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Editorial: Church policy on funerals fits a long pattern of concealment

Was it sensitivity to the victims of sexual abuse or another slap in their faces? The history of the Catholic Church and the Buffalo Diocese practically shouts the latter. And if it wasn’t, then it’s at least a lesson in the price of holding terrible secrets.

The question is how the local church went about acknowledging the deaths of priests credibly accused of molesting children. The 2013 policy implemented by Bishop Richard J. Malone handled those deaths differently from those of other priests, denying the use of the title “Reverend” or “Father” in death notices – though allowing it on gravestones – and prohibiting a Mass of Christian Burial in the parishes where those priests had been assigned.

In a 2013 internal memo obtained by The Buffalo News, Malone explained that the new policy was to be more sensitive to survivors of clergy sex abuse. Events such as the death of an abuser could trigger survivors to suffer the trauma of their abuse all over again. In that regard, Malone’s policy makes sense. Indeed, if those priests had been afforded the usual funeral, critics would later have howled.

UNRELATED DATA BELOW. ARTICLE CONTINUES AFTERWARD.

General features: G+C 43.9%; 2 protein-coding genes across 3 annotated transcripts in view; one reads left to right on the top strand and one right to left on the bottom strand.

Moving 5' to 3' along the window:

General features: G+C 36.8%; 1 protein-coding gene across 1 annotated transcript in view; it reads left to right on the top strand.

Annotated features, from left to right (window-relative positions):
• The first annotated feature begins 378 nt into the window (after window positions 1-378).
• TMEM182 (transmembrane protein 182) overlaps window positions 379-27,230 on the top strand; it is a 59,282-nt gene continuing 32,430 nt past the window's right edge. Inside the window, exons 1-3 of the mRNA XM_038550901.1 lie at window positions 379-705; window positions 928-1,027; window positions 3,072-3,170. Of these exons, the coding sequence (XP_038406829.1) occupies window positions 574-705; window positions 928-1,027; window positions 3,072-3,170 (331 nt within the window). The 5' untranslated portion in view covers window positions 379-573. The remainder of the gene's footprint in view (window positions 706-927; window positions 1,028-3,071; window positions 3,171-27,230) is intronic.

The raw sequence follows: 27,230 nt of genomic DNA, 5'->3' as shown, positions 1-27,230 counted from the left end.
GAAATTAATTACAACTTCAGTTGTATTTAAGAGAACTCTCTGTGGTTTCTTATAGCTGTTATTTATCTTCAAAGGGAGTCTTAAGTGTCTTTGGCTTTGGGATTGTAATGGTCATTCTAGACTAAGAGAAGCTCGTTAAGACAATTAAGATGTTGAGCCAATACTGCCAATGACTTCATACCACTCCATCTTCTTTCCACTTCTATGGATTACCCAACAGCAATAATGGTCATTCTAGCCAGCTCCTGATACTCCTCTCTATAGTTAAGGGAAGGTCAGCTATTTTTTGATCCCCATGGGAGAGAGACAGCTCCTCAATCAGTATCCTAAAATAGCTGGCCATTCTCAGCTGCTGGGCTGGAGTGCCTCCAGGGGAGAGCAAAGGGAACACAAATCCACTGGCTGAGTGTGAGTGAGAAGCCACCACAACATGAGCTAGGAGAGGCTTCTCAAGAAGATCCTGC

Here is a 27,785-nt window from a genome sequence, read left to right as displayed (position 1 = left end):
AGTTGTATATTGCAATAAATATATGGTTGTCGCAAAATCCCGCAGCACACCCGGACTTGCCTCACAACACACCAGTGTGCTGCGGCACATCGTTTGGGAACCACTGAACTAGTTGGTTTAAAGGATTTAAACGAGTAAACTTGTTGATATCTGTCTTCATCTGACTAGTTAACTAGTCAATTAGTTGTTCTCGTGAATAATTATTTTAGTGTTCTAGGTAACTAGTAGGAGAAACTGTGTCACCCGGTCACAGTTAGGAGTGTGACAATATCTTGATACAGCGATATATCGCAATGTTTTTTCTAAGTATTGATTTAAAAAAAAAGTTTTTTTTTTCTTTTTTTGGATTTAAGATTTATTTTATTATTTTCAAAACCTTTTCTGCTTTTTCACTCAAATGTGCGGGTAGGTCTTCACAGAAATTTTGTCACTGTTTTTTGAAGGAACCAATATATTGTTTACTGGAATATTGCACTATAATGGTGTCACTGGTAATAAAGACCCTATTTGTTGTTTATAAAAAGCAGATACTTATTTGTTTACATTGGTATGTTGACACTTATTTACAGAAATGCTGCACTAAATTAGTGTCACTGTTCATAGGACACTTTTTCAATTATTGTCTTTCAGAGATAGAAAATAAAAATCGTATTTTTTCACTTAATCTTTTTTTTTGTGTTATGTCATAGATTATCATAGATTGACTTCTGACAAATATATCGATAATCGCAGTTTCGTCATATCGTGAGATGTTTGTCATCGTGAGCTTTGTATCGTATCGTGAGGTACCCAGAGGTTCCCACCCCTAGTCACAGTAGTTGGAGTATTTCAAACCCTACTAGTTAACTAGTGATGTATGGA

Nevertheless, the explanation would be more plausible if the church had already been acknowledging the abuses committed by many priests. It wasn’t. Instead, it was trying to keep its dirty secret.

Victims of priests certainly don’t see the policy as a kindness. Some of them see it as part of a continuing effort to shield the church from public accountability.

“This, it seems, is another method to keep it under cover. To me, it’s a consistent policy of the church, going back decades, of hiding and covering up,” said Tim Lennon, president of the Survivors Network of those Abused by Priests. “At all costs, the reputation of the church is more important than anything.”

It’s a defensible conclusion, given how the church has handled a crisis that dates back for decades, if not longer. Perhaps Malone really did enact the policy to protect victims. The problem is, it also fits a long-standing pattern of concealment.

Now, the church’s reputation is tattered by its history of concealing criminal conduct that prolonged the abuse of children. Recovering its good name will be a long-term project that won’t be helped by continued revelations of policies that continue, or appear to continue, the practice of keeping parishioners in the dark.

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